Wales politics

Anglesey council: Labour-independent coalition deal announced

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Media captionThe battle to run Anglesey council took another twist

The Labour group on Anglesey council is forming a coalition with independents and a Liberal Democrat councillor to run the authority.

Last week's election left the authority with no overall control.

Labour, which has three councillors, said it would "work hard" with the 14 independents for the people of Ynys Mon.

Plaid Cymru is the largest party, with 12 of the 30 councillors, and had hoped to form its own coalition with Labour.

Labour group leader Arwel Roberts said: "We have been assured by the independent group that they intend to stay as a coherent and disciplined unit.

"We as the Labour group are willing to support and work with them to maintain a partnership that will work hard on behalf of the people of Ynys Mon."

'Challenging times'

Independent councillors elected last week met on Tuesday and said they would join forces to set up a new alliance under the leadership of the Lligwy ward councillor Ieuan Williams, who is expected to become the new leader of the council.

Mr Williams said Liberal Democrat councillor Aled Morris Jones had also signed up to the coalition deal.

"The philosophy is hard work," Mr Williams said.

"We are facing challenging times, we've got to put our heads down, we've got to be creative.

"We've got to find solutions to make sure that the services we deliver don't suffer," he added.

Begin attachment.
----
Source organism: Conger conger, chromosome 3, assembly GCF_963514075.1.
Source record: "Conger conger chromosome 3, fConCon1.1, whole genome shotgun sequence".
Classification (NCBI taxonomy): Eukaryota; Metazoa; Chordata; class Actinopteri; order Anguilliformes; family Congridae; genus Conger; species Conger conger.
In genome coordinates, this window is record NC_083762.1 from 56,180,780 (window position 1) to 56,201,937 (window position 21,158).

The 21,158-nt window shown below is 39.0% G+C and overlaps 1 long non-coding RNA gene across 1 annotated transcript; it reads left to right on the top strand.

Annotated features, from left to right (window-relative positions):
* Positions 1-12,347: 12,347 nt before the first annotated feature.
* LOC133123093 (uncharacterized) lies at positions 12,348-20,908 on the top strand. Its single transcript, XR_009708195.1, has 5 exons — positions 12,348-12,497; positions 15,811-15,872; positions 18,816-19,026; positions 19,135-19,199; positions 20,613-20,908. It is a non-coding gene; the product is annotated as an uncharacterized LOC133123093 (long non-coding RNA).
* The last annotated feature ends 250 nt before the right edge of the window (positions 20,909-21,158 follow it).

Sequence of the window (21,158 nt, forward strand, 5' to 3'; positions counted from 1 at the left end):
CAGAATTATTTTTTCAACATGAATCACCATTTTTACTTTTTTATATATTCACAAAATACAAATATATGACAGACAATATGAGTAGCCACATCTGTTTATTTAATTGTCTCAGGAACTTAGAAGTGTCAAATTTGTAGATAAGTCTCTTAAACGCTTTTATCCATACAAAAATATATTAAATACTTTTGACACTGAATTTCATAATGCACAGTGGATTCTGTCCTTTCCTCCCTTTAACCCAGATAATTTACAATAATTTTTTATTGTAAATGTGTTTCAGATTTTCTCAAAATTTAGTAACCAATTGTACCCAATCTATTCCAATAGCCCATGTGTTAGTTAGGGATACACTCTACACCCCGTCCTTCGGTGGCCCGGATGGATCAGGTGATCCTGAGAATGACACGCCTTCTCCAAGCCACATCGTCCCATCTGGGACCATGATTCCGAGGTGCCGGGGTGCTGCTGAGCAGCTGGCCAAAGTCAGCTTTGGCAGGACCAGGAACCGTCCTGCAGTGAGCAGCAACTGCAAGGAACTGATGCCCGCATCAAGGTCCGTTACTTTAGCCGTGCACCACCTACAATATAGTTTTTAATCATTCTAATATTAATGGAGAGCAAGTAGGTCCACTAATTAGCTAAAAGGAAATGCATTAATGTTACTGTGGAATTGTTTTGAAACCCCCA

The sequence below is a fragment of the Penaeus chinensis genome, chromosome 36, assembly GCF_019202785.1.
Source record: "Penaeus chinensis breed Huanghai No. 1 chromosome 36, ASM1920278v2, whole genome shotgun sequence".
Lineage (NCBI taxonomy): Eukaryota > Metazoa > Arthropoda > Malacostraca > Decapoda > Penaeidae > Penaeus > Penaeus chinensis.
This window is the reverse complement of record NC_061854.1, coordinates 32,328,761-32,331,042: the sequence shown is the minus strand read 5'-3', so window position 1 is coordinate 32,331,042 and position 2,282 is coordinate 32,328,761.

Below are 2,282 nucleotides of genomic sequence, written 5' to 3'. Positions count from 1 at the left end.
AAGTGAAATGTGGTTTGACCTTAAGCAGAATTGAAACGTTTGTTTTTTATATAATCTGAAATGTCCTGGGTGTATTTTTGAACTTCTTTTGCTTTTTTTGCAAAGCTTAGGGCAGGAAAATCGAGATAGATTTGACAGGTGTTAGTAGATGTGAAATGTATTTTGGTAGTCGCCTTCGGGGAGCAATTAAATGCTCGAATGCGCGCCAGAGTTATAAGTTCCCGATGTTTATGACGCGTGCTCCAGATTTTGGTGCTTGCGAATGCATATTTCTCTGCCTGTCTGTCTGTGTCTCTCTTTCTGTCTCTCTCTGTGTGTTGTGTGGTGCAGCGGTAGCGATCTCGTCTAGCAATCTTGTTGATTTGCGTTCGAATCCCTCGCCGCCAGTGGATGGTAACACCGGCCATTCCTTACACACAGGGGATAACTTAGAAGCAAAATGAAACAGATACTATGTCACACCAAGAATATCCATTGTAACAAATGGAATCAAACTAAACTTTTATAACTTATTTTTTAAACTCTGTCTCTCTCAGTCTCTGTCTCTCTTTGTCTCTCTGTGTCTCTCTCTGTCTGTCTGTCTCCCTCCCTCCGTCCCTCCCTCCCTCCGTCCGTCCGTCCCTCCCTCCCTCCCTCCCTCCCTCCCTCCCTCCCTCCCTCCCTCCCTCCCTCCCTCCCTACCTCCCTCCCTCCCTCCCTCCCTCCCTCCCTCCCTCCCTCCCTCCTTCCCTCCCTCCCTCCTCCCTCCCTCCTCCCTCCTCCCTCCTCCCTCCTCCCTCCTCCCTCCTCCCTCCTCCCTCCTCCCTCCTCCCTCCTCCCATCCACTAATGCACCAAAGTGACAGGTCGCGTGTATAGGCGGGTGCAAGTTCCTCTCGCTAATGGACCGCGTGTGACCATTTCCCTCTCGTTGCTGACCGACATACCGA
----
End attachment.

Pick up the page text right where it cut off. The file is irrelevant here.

The Minister for Local Government and Government Business, Lesley Griffiths, said she hoped last week's elections would now prove to be a turning point, adding that the people of Anglesey deserved no less.

"I wish the new leadership of the council well in their task to deliver stable, transparent and accountable local government on the island, in the years ahead," Ms Griffiths said.

In a joint statement, the leader of the council's Plaid Cymru group, Bob Parry, and the Plaid Anglesey assembly member, Ieuan Wyn Jones, said the party was "naturally disappointed" that Labour had done a deal with the independents but wished the new administration well.

"They will be judged by their performance with regards to care services, education, services for the elderly and vulnerable and other vital services provided on a local level.

"The Plaid Cymru group on the council... will hold the new administration to account and the electorate can be sure that we will always seek to ensure the best for the people of the island.

"Our view is that Anglesey needs a stable administration to ensure that the island retains its own identity as a separate council.

"The independent-led administration needs to demonstrate that it is up to the task, something previous independent groups have failed to do," the statement concluded.

Bitter splits

Anglesey was the only Welsh council to hold an election last week, after being delayed by a year.

It followed the appointment by the Welsh government of commissioners to run the council in 2011 after bitter splits between independent councillors.

Some of those commissioners will remain in place until at least the end of this month.

In February, the then Local Government Minister Carl Sargeant said full control would be handed back to the authority only when a stable administration was in place.

  • Correction 17 May 2013: This report has been amended to remove the suggestion made by Labour that independents had won the highest proportion of the vote. In fact, although Plaid Cymru won fewer seats, the published figures indicate the party received the most votes. It is possible that due to rounding up or down of the different types of independent candidates on the ballot paper, the total independent figure could be higher but the BBC has been unable to obtain a more accurate figure for the total independent share.

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